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Here's their article:
Some entrepreneurs set out to change the world. Steve Jobs comes to mind. Others try to solve a niche problem and discover, over time, that the whole world wants their magic. Such is Jim Goodnight, the cofounder, chairman and CEO of SAS, the Cary, N.C.-based leader in the suddenly hot field of high-powered analytics software.
Goodnight, 68, is a tall Southerner with a dry wit and a walk not unlike John Wayne's. Not one to follow fashion, he has kept SAS in private hands since its 1976 inception, even though its $2.5 billion in revenue would command a market cap north of $10 billion. In an age when companies outsource everything, the Kingdom of SAS spends lavishly on its beautiful 300-acre campus, which includes a solar farm, an Olympicsize swimming pool and a five-star hotel.
In the beginning, Jim ... We had a small base of customers--universities doing agricultural research, drug companies analyzing trials and insurance companies computing mortality estimates.
When did SAS go from being niche to big? Around 1990. That's when banks realized they could use all the data they'd been collecting on customers to know whom to lend money to. Next came the investment banks, which adopted analytics to gain an edge in trading. And then came that data explosion called the Internet, with its billions and billions of clicks each day. Every click is stored on a server somewhere, waiting to be analyzed.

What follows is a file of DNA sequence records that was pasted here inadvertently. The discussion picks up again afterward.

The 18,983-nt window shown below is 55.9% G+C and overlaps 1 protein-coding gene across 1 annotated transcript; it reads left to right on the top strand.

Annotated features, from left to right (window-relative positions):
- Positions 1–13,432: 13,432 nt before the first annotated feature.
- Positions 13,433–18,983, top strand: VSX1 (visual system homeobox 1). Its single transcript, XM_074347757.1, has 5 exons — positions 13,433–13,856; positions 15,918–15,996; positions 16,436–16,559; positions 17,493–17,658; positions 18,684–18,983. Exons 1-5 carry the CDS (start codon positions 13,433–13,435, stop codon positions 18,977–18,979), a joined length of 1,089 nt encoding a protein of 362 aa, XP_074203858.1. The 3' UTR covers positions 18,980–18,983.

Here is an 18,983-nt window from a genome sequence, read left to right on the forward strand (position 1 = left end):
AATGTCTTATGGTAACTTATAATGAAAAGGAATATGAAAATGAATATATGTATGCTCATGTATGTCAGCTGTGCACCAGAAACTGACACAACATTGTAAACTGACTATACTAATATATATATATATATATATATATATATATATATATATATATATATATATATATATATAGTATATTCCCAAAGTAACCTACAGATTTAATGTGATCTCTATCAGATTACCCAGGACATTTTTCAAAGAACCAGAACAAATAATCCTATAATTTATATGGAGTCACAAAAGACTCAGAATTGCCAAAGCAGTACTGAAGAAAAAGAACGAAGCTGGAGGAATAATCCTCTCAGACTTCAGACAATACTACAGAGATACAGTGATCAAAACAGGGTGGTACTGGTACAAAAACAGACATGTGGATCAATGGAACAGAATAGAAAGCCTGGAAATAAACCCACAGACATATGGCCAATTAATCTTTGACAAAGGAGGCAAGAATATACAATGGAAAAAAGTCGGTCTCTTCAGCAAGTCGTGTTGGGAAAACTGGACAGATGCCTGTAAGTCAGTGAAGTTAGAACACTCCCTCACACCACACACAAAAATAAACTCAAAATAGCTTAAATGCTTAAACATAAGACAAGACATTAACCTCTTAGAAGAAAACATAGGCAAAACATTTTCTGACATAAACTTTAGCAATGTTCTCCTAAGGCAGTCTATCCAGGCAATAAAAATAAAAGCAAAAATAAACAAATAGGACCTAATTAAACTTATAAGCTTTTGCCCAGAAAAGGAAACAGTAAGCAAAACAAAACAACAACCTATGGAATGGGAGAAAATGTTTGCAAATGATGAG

What do businesses want to analyze today? Businesses are looking at customer data to gain insights into crossselling and up-selling. Banks want to build models for credit scoring and computing risk. We're working with state agencies to identify fraud in Medicaid, workman's comp and other areas. A lot of companies are interested in social media analytics to keep abreast of sentiment about their brand.
Read full version at http://www.forbes.com/forbes/2011/0822/opinions-rich-karlgaard-inno...